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Can you generate electricity from rainfall?

In the first of a new series from Business Juice we attempt to answer some scientific questions about how the future of energy could evolve.

Today we ask:

Is it possible to generate electricity from rainfall?

The last 12 months have seen an incredible amount of rainfall in the UK, in fact it’s pouring down right now, and it proved to be the wettest winter since 1766 with 435mm of rain being recorded in England and Wales up to February 24th higher than the previous record of 415 mm in 1915 and the highest since records began in 1766.

Wet indeed, but could these increasingly common wet spells be harnessed to drive power generation?

In 2008 a study was undertake using Piezoelectric devices to mimic the effect of energy generation. Piezoelectric devices contain materials where electric charge is created due to mechanical stress. In effect this is generating power, a proxy for a turbine used in traditional sources of power generation such as coal, gas and nuclear as well as in large scale water driven generation such as hydro-power.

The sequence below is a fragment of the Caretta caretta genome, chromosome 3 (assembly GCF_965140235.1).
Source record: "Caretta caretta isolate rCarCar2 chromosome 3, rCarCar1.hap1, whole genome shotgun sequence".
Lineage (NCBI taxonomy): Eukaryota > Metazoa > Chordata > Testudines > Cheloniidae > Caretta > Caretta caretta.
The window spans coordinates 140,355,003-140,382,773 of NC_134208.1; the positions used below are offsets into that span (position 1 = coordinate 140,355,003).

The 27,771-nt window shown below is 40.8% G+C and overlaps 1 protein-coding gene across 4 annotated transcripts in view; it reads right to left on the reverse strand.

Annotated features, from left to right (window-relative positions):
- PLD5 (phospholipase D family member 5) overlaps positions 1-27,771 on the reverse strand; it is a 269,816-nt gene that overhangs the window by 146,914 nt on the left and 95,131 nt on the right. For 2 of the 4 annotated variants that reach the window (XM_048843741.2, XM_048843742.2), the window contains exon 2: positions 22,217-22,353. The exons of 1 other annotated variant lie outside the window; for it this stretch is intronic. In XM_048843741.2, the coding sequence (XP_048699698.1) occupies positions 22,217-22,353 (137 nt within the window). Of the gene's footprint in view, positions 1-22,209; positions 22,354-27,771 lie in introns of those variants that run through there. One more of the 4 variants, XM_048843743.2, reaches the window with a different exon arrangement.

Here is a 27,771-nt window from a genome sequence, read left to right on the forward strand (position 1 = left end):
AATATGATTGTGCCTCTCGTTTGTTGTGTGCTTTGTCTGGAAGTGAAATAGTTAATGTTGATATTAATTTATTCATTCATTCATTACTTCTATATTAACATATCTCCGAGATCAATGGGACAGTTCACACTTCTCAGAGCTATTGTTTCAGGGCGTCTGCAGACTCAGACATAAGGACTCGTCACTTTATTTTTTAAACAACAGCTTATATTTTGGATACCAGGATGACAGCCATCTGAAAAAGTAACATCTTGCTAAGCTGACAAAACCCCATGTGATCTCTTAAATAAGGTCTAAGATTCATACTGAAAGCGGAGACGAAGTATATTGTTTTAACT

The study found that the Piezoelectric device when encountering steady rainfall had a capacity to produce 12 milliwatts from each raindrop. This sounded positive, but this is the equivalent of generating just 0.001kWh per square meter. Barely enough to power anything of use.

Using the hydro model where water is collected in order to drive a turbine, which in turn generates energy, it is theoretically possible to use rainfall more efficiently. In a typical year (of which 2013/14 wasn’t), the UK can expect to receive just shy of a tonne of water for each meter square. An average sized house could then potentially create 3kWh of energy per year from rainfall alone. Electricity generation is a naturally inefficient process and so the usable volume of energy would be lower than this. Taking a 60% efficiency factor would mean a 185-meter square roof would generate enough energy to run a 15w light bulb for 133 hours.

For the same square meter, 60,000 times more energy is sourced from the sun than it can be from rain.

Solar energy and PV cells still look like the best option for harnessing energy production. For now rain will have to remain a seasonal annoyance.

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